Welcome to Forest Center
Forest Center was a company town where lumbermen and their families settled, beginning in 1946, when Tomahawk Timber bought rights to log 155,000 acres in what is now the Boundary Waters Canoe Area Wilderness (BWCAW).
About a quarter of today’s BWCAW and much of the Arrowhead inland from the North Shore was logged before the Great Depression. More timber would have been harvested, but the wet, rugged landscape of Northeastern Minnesota did not accommodate logging equipment available at the time.
Logging technology consisted of teams of horse-drawn sleighs hauling out logs felled by hundreds of men with handsaws and axes. The only mechanized equipment was the McGiffert log loader, manufactured by Duluth’s Clyde Iron Works, which was created in 1902 and worked off steam power. Because of the area’s swampy soil, the logging was done in the winter—a centuries old tradition. From November to April the ground was frozen solid, but Ice roads could be created to haul timber on sleighs pulled by draft horses. Chainsaws and other petroleum-powered heavy equipment fundamentally modernized logging in the 1930s, opening up the area like never before.
Between cheap labor provided by the Civilian Conservation Corps and the US Forest Service authority, new roads were laid into remote, old-growth sections of forest. The first big harvest began near Angleworm Lake in 1939 by the firm Carlson and Oppel, but less than a decade later a big player, Tomahawk Timber, was cutting more board feet than all the others. Most of the wood was shipped to Wisconsin, where Tomahawk’s parent company—Kraft Paper—operated multiple paper mills.
Initially, the modern lumberjacks of Tomahawk Timber survived in wagons. During the cold weather months Tomahawk’s employees used bulldozers and trucks to clear roads for the summer months, dragging rocks out of the way and hauling in gravel to make temporary pathways.
Slowly, as the roads improved, the ’jacks could live further from where the actual logging was done. They could establish more permanent, residential living with their families rather than temporary camps with other unwashed men. Soon, modest woodframe houses replaced trailers. Families grew in the wilderness, necessitating a school. By the early 1960s, the company had established a small, permanent community about 40 miles northeast of Ely. They built a grade school, 53 homes, a general store, and a lumber mill—all for a population of about 250. They called it Forest Center.
Welcome to Illgen “City”
It wasn’t the first time someone had tried to develop that spot. It is near the site of Lake Superior’s Crystal Beach Sea Cave, where in 1902 John Dwan and some fellow investors began mining corundum to make sandpaper in their rented former flour mill on Rice’s Point in Duluth. But they only found anorthosite, not corundum—and Duluth proved too humid for proper manufacturing, so they moved to St. Paul and called themselves the Minnesota Mining and Manufacturing company, better known today as 3M. The ruins of their mining operation still litter Crystal Beach.
In 1924, Iowan Rudoph Illgen purchased the 3M property at Crystal Beach, moved his family north, and set up a sawmill, a store, a ‘hotel’, and some cabins. He called his retreat Illgen City, though it was never incorporated. He named a nearby waterfall Illgen Falls, and even made postcards of it to sell in his shop, but it didn’t last. Illgen City is long gone, but it is not really a ghost town as much as it is a ghost resort.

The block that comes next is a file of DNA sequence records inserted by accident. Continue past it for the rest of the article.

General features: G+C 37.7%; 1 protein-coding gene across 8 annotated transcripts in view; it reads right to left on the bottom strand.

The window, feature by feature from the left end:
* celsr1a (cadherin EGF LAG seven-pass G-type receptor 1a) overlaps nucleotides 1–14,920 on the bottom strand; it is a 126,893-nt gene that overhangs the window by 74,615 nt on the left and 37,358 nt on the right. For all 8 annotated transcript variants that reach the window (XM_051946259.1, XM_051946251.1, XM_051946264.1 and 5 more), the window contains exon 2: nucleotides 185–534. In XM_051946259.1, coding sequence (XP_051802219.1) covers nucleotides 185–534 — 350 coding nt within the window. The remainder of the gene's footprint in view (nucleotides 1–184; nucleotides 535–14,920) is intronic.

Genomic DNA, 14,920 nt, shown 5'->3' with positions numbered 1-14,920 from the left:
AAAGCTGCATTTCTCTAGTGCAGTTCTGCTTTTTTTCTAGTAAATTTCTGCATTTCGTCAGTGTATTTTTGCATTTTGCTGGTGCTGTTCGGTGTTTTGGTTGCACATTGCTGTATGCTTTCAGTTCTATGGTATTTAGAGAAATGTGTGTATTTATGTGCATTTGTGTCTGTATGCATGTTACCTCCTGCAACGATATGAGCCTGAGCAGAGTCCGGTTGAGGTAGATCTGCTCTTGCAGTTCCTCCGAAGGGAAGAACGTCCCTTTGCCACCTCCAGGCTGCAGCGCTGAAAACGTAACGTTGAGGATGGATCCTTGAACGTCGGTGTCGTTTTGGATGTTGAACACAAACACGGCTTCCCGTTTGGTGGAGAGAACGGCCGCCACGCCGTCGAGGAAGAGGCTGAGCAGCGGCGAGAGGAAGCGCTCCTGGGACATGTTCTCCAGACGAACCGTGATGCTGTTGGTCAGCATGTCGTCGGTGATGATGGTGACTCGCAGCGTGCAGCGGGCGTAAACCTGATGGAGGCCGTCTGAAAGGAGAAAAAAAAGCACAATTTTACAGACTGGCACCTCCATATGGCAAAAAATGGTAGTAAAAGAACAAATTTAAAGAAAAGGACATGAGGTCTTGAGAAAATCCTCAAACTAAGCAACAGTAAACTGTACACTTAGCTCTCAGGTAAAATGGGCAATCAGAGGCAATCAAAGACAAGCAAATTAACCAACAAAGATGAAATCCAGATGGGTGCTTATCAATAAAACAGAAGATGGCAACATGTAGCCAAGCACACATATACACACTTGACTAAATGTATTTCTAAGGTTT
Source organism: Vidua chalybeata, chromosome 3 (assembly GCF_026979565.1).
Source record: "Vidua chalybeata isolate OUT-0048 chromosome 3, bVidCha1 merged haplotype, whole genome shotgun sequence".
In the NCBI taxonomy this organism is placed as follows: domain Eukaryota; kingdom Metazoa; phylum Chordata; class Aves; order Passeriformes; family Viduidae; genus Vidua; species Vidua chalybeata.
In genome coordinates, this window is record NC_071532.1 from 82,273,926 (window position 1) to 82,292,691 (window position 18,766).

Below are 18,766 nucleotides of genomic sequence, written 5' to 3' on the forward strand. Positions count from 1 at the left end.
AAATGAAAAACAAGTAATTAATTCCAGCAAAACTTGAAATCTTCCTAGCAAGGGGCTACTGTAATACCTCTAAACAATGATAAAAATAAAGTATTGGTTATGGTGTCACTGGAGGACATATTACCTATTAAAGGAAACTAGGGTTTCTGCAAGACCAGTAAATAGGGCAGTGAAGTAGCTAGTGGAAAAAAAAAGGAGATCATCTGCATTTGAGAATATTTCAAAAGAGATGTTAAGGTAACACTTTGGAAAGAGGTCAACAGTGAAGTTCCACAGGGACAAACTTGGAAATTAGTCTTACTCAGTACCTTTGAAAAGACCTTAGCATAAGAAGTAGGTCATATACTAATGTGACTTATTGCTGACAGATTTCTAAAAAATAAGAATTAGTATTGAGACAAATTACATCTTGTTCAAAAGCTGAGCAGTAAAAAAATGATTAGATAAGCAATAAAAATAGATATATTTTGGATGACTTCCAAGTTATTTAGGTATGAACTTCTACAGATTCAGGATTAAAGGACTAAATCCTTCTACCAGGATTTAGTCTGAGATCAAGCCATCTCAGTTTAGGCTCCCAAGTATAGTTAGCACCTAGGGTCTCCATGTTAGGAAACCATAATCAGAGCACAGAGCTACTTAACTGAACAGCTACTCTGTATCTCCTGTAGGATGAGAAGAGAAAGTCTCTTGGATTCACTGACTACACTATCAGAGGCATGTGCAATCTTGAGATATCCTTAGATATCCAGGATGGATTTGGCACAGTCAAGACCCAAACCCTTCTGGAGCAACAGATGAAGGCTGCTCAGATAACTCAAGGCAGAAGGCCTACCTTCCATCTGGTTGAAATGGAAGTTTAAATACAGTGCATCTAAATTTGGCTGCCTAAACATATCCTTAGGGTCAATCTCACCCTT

Forest City didn’t last either. Public concern about the future of the Arrowhead’s wilderness had been growing since 1909, when the Superior National Forest was first established. It culminated with the Wilderness Protection Act of 1964, which established the BWCAW, essentially outlawing logging roads in the region. With the exit of Tomahawk Timber, the townspeople dispersed. In 2001, a wildfire erased whatever remained of Forest Center.
Ghostly Greetings from all the Others
Minnesota’s Arrowhead is home to other ghost towns, including Meadow, North Hibbing, Spina, Cooley, Chippewa City, Mineral Center, North Cascade, Parkersville, Pigeon River, Cramer, and Sawbill Landing. Still other places settled by European immigrants in Minnesota’s early days did not have schools, post offices, stores, or often even names—these too have been lost to time. As have fishing villages populated by Norwegian immigrants—such as Little Two Harbors near the Split Rock River—that once dotted the Minnesota North Shore from the Knife River to the Pigeon River.
As the Iron Range ages, more of these mining communities will be added to the list above—there are already empty streets in Leonidas and nearly so in Sparta. A sad fact of mining communities is that that the companies that built them almost never intend for them to be permanent. The ore below the settlements has always been more important than the people who live there. That’s why the mining companies paid for the entire town of Hibbing to be moved south between 1919 and 1921, and why the state is about to reroute Highway 53: in 1919 Hibbing was—and today the highway is—in the way of profit. Once the raw material is gone, the mining companies lose interest in the community rather quickly. By their very nature, all mining operations are temporary. The same goes for the communities that were built only because of their proximity to the mines. Unless they can find something other than mining to drive the economy, more Iron Range communities are doomed to disappear along with the ore, be it hematite and taconite, or copper and nickel.